In memoriam: Leonard Levine

Len Levine early photo
Len Levine with an experimental microwave amplifier for use on the Distant Early Warning (DEW) Line (Sperry Corp, c. 1960)

Leonard (“Len”) Levine, professor emeritus, electrical engineering and computer science, passed away peacefully on May 25 at the age of 89.

Levine’s contributions to UWM and its College of Engineering & Applied Science were enormous during his more than 30 years of service to the institution. He is remembered by colleagues and former students not only for his key roles in helping UWM reconfigure to meet the rapidly changing needs of the Milwaukee community—he was instrumental in developing its now thriving Computer Science program—but for his extraordinary humor and dedication to students.

Len Levine, former student Ken Alix and Brett Peters, dean, UWM College of Engineering & Applied Science

“I will always remain grateful for his guidance and the inspiring example he set as an educator,” said Ken Alix, ’78 MS Electrical Engineering. (Alix retired from Intel Corporation, where for 23 years he worked as a senior process integration engineer in semiconductor manufacturing and technology transfer.)  In 2019, Alix created the Dr. Leonard Levine Scholarship in honor of his college advisor.

One of first people to know computer language and its potential impact on work

Levine grew up in New York City and received his bachelor’s degree in physics from Queens College and PhD in physics from Syracuse University. In a ballroom dancing class, he met Marilyn (1933 – 2010), the love of his life, knowing after just one dance that he would marry her.

After graduation, he was employed by Sperry Gyroscope and Honeywell Aerospace, outside of Minneapolis, where he worked on vacuum science and on one of the world’s first computers, a machine that nearly filled an entire room. He was one of the early people to use programming languages in research and to realize their potential impact on science, engineering, and society.

These experiences made Levine a powerful asset to UWM when he came to campus in the late ’60s, a time during which the young university was developing its engineering and computer science programs.

Service to students and UWM was “of the highest order”

At UWM, Levine helped develop and grow the Computer Science program and became an admired teacher and mentor to the many TA’s he supervised.

For many years, he served as the director of the university’s Computer Center and oversaw the development of the emerging computing resources for the entire campus.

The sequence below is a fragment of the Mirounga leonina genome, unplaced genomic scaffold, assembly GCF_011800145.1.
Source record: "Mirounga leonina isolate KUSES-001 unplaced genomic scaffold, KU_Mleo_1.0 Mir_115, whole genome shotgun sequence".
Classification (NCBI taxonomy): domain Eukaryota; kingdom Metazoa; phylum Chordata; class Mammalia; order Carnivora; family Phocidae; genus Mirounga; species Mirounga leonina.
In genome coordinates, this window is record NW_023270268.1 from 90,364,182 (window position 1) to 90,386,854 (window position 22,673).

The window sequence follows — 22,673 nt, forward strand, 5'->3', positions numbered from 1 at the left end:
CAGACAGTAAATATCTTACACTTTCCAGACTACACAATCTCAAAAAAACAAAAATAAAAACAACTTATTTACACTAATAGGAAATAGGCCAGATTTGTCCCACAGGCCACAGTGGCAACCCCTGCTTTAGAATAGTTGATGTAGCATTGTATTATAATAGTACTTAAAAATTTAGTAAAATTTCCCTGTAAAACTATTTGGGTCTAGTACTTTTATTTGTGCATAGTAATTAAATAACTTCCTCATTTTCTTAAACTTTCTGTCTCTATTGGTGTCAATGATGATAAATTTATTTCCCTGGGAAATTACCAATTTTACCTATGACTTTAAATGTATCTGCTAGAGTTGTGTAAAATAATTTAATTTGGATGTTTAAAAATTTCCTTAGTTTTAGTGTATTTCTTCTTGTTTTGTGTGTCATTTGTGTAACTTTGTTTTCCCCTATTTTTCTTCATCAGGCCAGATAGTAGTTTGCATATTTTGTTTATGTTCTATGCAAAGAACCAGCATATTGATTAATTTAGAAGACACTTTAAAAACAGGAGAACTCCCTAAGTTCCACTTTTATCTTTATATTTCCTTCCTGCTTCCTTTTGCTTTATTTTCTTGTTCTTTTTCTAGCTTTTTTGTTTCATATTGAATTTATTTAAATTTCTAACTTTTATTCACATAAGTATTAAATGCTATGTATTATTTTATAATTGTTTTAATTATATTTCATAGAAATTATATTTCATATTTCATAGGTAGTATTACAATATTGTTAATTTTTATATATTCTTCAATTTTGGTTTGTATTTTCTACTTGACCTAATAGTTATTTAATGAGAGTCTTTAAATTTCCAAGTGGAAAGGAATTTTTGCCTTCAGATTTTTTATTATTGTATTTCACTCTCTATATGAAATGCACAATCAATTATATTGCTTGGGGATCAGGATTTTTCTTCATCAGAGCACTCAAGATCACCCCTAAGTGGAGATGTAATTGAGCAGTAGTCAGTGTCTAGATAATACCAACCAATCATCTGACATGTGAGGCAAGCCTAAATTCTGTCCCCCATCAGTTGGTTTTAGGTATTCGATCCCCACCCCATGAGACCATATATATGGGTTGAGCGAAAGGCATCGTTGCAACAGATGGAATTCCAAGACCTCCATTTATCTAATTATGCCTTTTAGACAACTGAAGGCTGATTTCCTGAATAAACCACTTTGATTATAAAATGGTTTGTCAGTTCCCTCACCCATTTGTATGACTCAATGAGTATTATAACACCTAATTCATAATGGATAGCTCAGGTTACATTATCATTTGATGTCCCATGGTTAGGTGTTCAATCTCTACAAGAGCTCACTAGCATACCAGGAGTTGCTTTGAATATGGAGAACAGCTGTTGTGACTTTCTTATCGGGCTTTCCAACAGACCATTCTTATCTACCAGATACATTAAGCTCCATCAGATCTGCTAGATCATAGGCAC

He was also active in numerous campuswide committees and was a member of the Faculty Senate.

“Across campus, Len was a highly visible member of the College of Engineering & Applied Science, and his contributions were much valued,” said K Vairavan, professor emeritus, electrical engineering and computer science. “His service to the students and institution was of the highest order. He was a great colleague and will be deeply missed by those of us who had the pleasure to work with him and call him a friend.” 

Service continued after retirement 

Even after he retired in December of 1999, Levine continued to support those who wanted to learn.

In the community, he ran a weekly workshop for older adults at the Shorewood Senior Resource Center called If it Goes Beep, a free discussion on computers, digital cameras, telephones other technological devices.

At UWM, his support took the form of student scholarships designed to elevate the community by providing students with opportunities and affording them more study time. 

He and his wife, Marilyn Levine (’82 PhD Urban Education), created two scholarships for undergraduates. 

After Marilyn passed away, Levine established the Levine Science Fellowship Fund for graduate students.  

When asked why he created scholarship funds, Len said he was motivated by rising tuition costs and the fact that college students were graduating with debt. During his own undergraduate years, he recalled, he was able to devote himself to his education, studying at the counter of his family’s candy store in New York City.

“My goal is to create the time a student needs to devote to their studies and get the best education they can,” he said at the time.

If you would like to contribute to the Dr. Leonard Levine Scholarship for students in computer science, computer engineering and electrical engineering at UWM, please give at or contact Jean Opitz at or 414-229-5603.